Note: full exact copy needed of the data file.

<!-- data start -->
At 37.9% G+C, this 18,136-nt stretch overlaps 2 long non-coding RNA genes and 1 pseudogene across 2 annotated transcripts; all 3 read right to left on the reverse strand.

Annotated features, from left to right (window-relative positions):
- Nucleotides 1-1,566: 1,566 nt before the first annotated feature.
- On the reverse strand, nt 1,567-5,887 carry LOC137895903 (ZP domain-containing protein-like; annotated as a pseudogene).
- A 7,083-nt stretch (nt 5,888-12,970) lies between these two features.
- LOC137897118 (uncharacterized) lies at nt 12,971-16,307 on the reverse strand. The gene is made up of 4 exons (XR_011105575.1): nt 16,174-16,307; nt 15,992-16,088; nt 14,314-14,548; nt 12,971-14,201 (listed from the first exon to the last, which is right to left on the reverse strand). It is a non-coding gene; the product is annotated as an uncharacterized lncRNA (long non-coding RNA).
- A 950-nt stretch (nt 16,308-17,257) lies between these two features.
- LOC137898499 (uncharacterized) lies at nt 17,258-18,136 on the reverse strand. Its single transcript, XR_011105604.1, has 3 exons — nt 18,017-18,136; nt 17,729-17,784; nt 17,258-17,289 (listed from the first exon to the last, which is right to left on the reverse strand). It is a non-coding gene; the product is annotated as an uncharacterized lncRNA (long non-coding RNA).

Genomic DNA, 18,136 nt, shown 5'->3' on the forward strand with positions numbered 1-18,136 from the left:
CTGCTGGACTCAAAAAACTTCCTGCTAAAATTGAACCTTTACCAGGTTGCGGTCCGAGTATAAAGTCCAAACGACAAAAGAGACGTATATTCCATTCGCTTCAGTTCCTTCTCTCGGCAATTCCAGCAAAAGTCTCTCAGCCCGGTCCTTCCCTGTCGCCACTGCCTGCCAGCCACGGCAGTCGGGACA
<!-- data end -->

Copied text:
At 37.9% G+C, this 18,136-nt stretch overlaps 2 long non-coding RNA genes and 1 pseudogene across 2 annotated transcripts; all 3 read right to left on the reverse strand.

Annotated features, from left to right (window-relative positions):
- Nucleotides 1-1,566: 1,566 nt before the first annotated feature.
- On the reverse strand, nt 1,567-5,887 carry LOC137895903 (ZP domain-containing protein-like; annotated as a pseudogene).
- A 7,083-nt stretch (nt 5,888-12,970) lies between these two features.
- LOC137897118 (uncharacterized) lies at nt 12,971-16,307 on the reverse strand. The gene is made up of 4 exons (XR_011105575.1): nt 16,174-16,307; nt 15,992-16,088; nt 14,314-14,548; nt 12,971-14,201 (listed from the first exon to the last, which is right to left on the reverse strand). It is a non-coding gene; the product is annotated as an uncharacterized lncRNA (long non-coding RNA).
- A 950-nt stretch (nt 16,308-17,257) lies between these two features.
- LOC137898499 (uncharacterized) lies at nt 17,258-18,136 on the reverse strand. Its single transcript, XR_011105604.1, has 3 exons — nt 18,017-18,136; nt 17,729-17,784; nt 17,258-17,289 (listed from the first exon to the last, which is right to left on the reverse strand). It is a non-coding gene; the product is annotated as an uncharacterized lncRNA (long non-coding RNA).

Genomic DNA, 18,136 nt, shown 5'->3' on the forward strand with positions numbered 1-18,136 from the left:
CTGCTGGACTCAAAAAACTTCCTGCTAAAATTGAACCTTTACCAGGTTGCGGTCCGAGTATAAAGTCCAAACGACAAAAGAGACGTATATTCCATTCGCTTCAGTTCCTTCTCTCGGCAATTCCAGCAAAAGTCTCTCAGCCCGGTCCTTCCCTGTCGCCACTGCCTGCCAGCCACGGCAGTCGGGACA